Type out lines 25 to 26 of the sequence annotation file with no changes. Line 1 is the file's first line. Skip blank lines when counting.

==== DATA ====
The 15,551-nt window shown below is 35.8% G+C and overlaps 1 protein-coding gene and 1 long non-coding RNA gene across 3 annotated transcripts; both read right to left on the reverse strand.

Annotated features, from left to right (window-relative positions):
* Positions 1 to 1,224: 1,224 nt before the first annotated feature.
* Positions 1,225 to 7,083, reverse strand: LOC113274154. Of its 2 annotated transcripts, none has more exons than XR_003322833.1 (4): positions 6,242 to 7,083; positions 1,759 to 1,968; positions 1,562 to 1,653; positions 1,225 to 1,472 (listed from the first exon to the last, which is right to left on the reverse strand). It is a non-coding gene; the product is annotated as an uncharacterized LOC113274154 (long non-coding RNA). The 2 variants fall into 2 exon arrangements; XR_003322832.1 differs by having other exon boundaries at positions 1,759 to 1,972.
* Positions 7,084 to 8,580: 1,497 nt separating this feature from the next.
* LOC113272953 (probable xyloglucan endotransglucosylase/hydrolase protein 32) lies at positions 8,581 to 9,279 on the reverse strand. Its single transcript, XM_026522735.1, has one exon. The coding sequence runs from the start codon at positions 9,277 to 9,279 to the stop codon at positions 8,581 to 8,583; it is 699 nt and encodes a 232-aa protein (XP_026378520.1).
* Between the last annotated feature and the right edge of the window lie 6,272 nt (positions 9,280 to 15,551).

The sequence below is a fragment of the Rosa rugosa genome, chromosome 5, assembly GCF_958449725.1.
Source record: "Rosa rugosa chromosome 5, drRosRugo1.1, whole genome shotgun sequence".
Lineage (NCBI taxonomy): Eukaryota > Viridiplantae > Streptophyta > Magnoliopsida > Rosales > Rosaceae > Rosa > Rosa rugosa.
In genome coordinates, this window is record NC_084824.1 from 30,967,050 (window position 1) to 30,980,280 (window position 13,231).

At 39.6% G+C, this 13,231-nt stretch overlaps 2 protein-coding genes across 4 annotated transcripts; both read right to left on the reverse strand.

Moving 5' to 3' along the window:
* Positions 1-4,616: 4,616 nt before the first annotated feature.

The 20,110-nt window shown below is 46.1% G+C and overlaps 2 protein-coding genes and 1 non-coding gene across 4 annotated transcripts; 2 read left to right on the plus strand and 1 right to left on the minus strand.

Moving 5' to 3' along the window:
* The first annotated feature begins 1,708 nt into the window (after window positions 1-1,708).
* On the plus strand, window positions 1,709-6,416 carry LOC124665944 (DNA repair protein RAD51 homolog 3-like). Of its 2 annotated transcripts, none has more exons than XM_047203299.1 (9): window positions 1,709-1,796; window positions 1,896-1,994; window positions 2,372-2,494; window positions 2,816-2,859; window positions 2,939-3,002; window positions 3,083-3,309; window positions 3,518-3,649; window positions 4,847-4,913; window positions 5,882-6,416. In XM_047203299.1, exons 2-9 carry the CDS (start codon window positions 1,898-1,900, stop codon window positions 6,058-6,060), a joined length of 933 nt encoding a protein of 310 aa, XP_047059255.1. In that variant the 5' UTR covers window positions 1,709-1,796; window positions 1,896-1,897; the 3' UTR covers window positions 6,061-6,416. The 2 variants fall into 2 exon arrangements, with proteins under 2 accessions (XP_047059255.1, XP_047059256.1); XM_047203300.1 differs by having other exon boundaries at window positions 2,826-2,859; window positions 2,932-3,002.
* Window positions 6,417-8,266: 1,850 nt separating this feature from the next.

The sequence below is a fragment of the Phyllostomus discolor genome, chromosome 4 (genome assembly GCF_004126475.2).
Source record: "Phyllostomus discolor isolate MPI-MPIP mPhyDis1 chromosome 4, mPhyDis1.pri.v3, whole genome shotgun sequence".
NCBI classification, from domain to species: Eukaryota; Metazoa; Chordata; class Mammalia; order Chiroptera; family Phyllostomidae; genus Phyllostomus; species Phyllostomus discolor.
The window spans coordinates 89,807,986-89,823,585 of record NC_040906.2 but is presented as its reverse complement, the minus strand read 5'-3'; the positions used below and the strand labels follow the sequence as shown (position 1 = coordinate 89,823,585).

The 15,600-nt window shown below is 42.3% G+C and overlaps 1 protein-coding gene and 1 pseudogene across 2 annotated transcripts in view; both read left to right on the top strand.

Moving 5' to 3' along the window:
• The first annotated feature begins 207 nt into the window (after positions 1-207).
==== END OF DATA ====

Moving 5' to 3' along the window:
• The first annotated feature begins 207 nt into the window (after positions 1-207).